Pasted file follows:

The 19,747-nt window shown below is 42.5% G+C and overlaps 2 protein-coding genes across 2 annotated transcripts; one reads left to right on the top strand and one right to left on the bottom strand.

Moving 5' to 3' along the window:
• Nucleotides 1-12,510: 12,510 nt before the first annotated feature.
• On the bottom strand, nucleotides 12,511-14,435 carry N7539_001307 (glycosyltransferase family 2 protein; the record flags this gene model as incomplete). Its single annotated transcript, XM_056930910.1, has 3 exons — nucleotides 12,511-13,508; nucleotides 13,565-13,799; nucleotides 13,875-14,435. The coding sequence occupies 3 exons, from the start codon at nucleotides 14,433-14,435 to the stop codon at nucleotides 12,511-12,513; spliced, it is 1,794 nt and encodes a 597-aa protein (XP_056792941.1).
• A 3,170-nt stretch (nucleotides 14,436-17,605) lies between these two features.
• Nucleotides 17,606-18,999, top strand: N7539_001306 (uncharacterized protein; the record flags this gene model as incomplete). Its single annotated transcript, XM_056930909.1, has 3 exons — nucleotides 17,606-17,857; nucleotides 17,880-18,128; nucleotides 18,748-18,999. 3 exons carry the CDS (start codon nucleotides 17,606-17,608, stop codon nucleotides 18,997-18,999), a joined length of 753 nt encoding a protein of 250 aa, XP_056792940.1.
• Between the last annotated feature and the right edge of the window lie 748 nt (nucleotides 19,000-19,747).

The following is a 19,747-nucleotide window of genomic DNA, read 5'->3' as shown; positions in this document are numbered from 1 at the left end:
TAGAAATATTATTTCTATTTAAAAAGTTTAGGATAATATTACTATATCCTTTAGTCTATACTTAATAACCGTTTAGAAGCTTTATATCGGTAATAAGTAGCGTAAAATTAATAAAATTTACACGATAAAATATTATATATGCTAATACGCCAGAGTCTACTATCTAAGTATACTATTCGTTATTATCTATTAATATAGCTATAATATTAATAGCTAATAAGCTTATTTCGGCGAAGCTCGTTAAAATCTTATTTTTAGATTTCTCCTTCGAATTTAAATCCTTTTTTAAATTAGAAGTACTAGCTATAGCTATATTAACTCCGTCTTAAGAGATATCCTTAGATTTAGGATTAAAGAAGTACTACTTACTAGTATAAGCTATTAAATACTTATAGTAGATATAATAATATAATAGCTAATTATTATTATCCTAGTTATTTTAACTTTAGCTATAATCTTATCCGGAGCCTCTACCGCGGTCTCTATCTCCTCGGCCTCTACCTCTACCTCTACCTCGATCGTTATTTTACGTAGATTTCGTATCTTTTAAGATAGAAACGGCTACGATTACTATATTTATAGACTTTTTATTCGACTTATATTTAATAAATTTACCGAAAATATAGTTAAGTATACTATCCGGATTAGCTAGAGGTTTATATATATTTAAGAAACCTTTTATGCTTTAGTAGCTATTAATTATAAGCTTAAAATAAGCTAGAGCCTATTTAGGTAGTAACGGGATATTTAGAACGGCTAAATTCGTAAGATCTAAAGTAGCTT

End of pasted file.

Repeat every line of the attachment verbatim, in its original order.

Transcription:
The 19,747-nt window shown below is 42.5% G+C and overlaps 2 protein-coding genes across 2 annotated transcripts; one reads left to right on the top strand and one right to left on the bottom strand.

Moving 5' to 3' along the window:
• Nucleotides 1-12,510: 12,510 nt before the first annotated feature.
• On the bottom strand, nucleotides 12,511-14,435 carry N7539_001307 (glycosyltransferase family 2 protein; the record flags this gene model as incomplete). Its single annotated transcript, XM_056930910.1, has 3 exons — nucleotides 12,511-13,508; nucleotides 13,565-13,799; nucleotides 13,875-14,435. The coding sequence occupies 3 exons, from the start codon at nucleotides 14,433-14,435 to the stop codon at nucleotides 12,511-12,513; spliced, it is 1,794 nt and encodes a 597-aa protein (XP_056792941.1).
• A 3,170-nt stretch (nucleotides 14,436-17,605) lies between these two features.
• Nucleotides 17,606-18,999, top strand: N7539_001306 (uncharacterized protein; the record flags this gene model as incomplete). Its single annotated transcript, XM_056930909.1, has 3 exons — nucleotides 17,606-17,857; nucleotides 17,880-18,128; nucleotides 18,748-18,999. 3 exons carry the CDS (start codon nucleotides 17,606-17,608, stop codon nucleotides 18,997-18,999), a joined length of 753 nt encoding a protein of 250 aa, XP_056792940.1.
• Between the last annotated feature and the right edge of the window lie 748 nt (nucleotides 19,000-19,747).

The following is a 19,747-nucleotide window of genomic DNA, read 5'->3' as shown; positions in this document are numbered from 1 at the left end:
TAGAAATATTATTTCTATTTAAAAAGTTTAGGATAATATTACTATATCCTTTAGTCTATACTTAATAACCGTTTAGAAGCTTTATATCGGTAATAAGTAGCGTAAAATTAATAAAATTTACACGATAAAATATTATATATGCTAATACGCCAGAGTCTACTATCTAAGTATACTATTCGTTATTATCTATTAATATAGCTATAATATTAATAGCTAATAAGCTTATTTCGGCGAAGCTCGTTAAAATCTTATTTTTAGATTTCTCCTTCGAATTTAAATCCTTTTTTAAATTAGAAGTACTAGCTATAGCTATATTAACTCCGTCTTAAGAGATATCCTTAGATTTAGGATTAAAGAAGTACTACTTACTAGTATAAGCTATTAAATACTTATAGTAGATATAATAATATAATAGCTAATTATTATTATCCTAGTTATTTTAACTTTAGCTATAATCTTATCCGGAGCCTCTACCGCGGTCTCTATCTCCTCGGCCTCTACCTCTACCTCTACCTCGATCGTTATTTTACGTAGATTTCGTATCTTTTAAGATAGAAACGGCTACGATTACTATATTTATAGACTTTTTATTCGACTTATATTTAATAAATTTACCGAAAATATAGTTAAGTATACTATCCGGATTAGCTAGAGGTTTATATATATTTAAGAAACCTTTTATGCTTTAGTAGCTATTAATTATAAGCTTAAAATAAGCTAGAGCCTATTTAGGTAGTAACGGGATATTTAGAACGGCTAAATTCGTAAGATCTAAAGTAGCTT